Standard Penetration Test
The standard Penetration Test (SPT) is a widely used soil exploration tool that involves using a SPT hammer to drive a split barrel sampler at the bottom of a drill string to obtain soil samples. The number of blows required to penetrate the last 12" is the “N value”, which is related to soil strength.
Why Measure the Energy Transferred by the SPT Hammer?
Several different types of SPT hammers are used to conduct Standard Penetration Tests. Their varying efficiencies influence the “N value”. The measured “N value” is standardized by multiplying it by the ratio of the measured energy transferred to the rod to 60% of the theoretical potential energy. The standardization compensates for the variability of the efficiencies of different SPT hammer types, and improves the reliability of soil strength estimates used in geotechnical applications.
N60 is what a safety hammer (cathead and rope) N value is estimated to be uncorrected. An auto hammer is estimated to be about 80% efficient. 1.333 times more than a safety hammer. The N value needs to be corrected to a normalized N60. We find that all SPT hammers, including auto hammers, can vary rig to rig, operator to operator, job site to job site.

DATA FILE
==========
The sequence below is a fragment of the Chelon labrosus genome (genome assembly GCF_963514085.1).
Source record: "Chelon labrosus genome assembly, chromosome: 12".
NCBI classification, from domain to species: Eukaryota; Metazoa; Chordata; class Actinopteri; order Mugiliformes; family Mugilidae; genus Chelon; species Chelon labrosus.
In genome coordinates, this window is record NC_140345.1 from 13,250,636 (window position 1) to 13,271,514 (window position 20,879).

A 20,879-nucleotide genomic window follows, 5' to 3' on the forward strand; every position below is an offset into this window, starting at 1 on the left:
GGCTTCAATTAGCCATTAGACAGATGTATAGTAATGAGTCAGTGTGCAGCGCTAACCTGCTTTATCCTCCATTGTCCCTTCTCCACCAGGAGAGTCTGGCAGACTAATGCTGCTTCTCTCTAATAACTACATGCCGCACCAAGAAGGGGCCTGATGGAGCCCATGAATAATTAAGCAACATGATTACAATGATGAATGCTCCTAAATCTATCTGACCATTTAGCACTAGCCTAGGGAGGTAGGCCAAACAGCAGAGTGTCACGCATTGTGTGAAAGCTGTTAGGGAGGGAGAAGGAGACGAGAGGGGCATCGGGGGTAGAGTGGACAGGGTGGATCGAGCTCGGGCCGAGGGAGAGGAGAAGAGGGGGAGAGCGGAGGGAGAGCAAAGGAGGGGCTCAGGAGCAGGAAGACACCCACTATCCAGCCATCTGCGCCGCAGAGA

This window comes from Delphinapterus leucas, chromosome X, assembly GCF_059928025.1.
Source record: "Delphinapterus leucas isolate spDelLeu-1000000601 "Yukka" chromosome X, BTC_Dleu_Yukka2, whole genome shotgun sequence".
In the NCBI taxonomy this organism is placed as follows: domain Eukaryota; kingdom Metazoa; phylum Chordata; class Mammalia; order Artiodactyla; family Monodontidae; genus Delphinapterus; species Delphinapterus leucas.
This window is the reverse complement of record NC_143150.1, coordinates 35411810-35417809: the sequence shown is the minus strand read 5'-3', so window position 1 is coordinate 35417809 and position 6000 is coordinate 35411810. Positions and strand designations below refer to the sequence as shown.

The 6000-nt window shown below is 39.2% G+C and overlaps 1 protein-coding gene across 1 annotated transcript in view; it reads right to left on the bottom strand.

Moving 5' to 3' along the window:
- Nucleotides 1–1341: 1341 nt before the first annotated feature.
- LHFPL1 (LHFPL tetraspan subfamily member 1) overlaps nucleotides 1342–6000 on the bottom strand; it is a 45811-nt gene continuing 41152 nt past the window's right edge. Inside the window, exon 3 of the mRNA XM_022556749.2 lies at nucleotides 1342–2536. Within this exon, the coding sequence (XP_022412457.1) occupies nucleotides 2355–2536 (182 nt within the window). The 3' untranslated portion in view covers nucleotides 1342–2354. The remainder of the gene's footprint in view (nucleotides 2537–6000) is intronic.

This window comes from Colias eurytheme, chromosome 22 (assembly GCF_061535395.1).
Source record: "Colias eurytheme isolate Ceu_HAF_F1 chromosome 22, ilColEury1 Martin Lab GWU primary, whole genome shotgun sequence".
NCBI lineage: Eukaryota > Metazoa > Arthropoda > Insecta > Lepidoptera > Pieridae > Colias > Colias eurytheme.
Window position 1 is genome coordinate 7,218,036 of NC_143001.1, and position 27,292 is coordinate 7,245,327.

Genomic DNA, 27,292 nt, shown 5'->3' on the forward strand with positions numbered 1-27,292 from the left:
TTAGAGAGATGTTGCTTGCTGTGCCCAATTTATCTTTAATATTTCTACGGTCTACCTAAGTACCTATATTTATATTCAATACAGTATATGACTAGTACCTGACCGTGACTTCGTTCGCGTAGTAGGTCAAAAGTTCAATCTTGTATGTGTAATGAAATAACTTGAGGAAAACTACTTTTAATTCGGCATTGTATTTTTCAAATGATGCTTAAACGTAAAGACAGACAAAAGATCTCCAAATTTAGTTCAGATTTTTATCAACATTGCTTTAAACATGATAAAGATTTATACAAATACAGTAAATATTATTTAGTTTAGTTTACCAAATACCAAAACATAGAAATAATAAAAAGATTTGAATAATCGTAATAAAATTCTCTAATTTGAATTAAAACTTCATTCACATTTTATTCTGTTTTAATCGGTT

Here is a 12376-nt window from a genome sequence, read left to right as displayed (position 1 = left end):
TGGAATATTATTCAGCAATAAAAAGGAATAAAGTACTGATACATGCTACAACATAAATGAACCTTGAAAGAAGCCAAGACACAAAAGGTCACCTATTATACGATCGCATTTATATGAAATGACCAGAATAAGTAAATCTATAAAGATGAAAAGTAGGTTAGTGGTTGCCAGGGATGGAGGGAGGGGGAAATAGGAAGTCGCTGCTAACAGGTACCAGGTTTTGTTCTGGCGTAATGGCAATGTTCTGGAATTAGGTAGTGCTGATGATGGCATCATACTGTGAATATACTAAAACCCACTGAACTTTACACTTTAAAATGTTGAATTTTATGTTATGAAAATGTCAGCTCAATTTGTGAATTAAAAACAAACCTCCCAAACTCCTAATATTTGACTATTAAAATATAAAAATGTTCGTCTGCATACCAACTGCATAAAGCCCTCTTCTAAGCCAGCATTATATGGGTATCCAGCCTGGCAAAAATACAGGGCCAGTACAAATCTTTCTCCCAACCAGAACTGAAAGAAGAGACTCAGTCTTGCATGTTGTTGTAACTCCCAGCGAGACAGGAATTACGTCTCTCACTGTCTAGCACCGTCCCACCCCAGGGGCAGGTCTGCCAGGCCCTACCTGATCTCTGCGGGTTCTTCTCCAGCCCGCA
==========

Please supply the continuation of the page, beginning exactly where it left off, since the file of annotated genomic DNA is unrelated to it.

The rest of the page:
On large or critical projects, energy testing may verify SPT performance to allow for increased design confidence and economy.
To use correlations, LRFD Eq. 10.4.6.2.4–2: requires correction to reflect actual energy
N60 = (ETR/60) x N
N60 = SPT blow count corrected for hammer efficiency
ETR = Hammer Energy Transfer Ratio
N = uncorrected (raw) SPT blow count
- Perform measurements for at least 3 depths of quality data, with 5 depths preferred
- Tests should be limited to moderate N-values ranges between 5 and 50
- Energy evaluation of the hammer system is more reliable when the length (LE) is (30 ft) to (40 ft) or more
- Le = length between the location of the transducers on the instrumented subassembly and the bottom of the sampler
AASHTO – For a test to be satisfactory, an N-value of at least 10 must be obtained at each depth and a total of 50 measurements must be recorded for a particular sequence of depths